Sunday, March 16, 2014

Five Thoughts from VADM Rogers Testimony

I had a chance to read Advance Questions for Vice Admiral Michael S. Rogers, USN (pdf) this weekend.

I wanted to share five thoughts based on excerpts from the VADM Rogers' answers to written questions posed by the Senate Armed Services Committee.

1. The Committee asked: Can deterrence be an effective strategy in the absence of reliable attribution?

VADM Rogers responded: Yes, I believe there can be effective levels of deterrence despite the challenges of attribution. Attribution has improved, but is still not timely in many circumstances...

Cyber presence, being forward deployed in cyberspace, and garnering the indications and warnings of our most likely adversaries can help (as we do with our forces dedicated to Defend the Nation). (emphasis added)

I wonder if "cyber presence" and "being forward deployed in cyberspace" means having access to adversary systems? There's little doubt as to the source of an attack if you are resident on the system launching the attack.

2. The Committee asked: Is it advisable to develop cyberspace officers as we do other combat arms or line officers? Why or why not?

VADM Rogers responded: ...We must find a way to simultaneously ensure combat arms and line officers are better prepared to contribute, and cyberspace officers are able to enjoy a long, meaningful career with upward mobility. A meaningful career should allow them to fully develop as specialized experts, mentor those around them, and truly influence how we ought to train and fight in this mission space.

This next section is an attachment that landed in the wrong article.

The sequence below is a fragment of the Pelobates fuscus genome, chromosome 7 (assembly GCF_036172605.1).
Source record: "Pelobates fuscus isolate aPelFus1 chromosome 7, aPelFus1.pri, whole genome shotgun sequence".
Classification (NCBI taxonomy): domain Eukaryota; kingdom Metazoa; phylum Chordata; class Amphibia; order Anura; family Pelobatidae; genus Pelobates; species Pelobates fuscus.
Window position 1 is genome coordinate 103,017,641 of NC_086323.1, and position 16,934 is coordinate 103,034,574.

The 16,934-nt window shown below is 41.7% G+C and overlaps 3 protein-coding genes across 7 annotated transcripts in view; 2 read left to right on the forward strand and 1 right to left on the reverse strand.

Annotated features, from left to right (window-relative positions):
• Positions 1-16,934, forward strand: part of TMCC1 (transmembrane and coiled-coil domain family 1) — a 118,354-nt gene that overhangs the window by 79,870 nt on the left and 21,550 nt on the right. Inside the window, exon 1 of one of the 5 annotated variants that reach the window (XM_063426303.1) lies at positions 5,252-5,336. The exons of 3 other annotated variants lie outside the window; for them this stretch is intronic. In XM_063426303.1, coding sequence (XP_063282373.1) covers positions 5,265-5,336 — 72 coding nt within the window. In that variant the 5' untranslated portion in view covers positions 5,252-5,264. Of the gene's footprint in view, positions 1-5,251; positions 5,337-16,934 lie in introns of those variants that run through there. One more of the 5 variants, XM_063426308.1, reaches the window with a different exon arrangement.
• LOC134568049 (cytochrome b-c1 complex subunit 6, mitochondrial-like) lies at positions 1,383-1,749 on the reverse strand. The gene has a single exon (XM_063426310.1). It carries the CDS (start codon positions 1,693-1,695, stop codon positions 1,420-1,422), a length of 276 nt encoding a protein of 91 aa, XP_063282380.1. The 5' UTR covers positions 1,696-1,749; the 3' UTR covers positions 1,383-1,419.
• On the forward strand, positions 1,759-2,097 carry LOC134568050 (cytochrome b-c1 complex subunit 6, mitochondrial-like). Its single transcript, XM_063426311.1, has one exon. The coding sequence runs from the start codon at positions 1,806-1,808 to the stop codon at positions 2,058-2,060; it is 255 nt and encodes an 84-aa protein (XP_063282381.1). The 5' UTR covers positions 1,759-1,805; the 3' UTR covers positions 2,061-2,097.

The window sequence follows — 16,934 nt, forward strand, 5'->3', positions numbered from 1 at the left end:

I am especially interested in the merit of how a visible commitment to valuing cyberspace officers in our ranks will affect recruitment and retention. I believe that many of today’s youth who are uniquely prepared to contribute (e.g. formally educated or self-developed technical expertise) do not feel there is a place for them in our uniformed services

We must find a way to strengthen the message of opportunity and I believe part of the answer is to do our part to ensure cyberspace officers are viewed as equals in the eyes of line and combat arms officers; not enablers, but equals. Equals with capabilities no less valued than those delivered by professional aviators, special operators, infantry, or surface warfare. (emphasis added)

In my opinion, the best way to meet these goals is to create a separate Cyber Force. Please read the article Time for a US Cyber Force by Admiral James Stavridis (ret) and David Weinstein.

3. The Committee asked: The Unified Command Plan (UCP) establishes U.S. Cyber Command as a subunified command reporting to U.S. Strategic Command. We understand that the Administration considered modifying the UCP to establish U.S. Cyber Command as a full combatant command.
What are the best arguments for and against taking such action now?

VADM Rogers responded: ...The argument for full Unified Command status is probably best stated in terms of the threat. Cyber attacks may occur with little warning, and more than likely will allow only minutes to seconds to mount a defensive action seeking to prevent or deflect potentially significant harm to U.S critical infrastructure.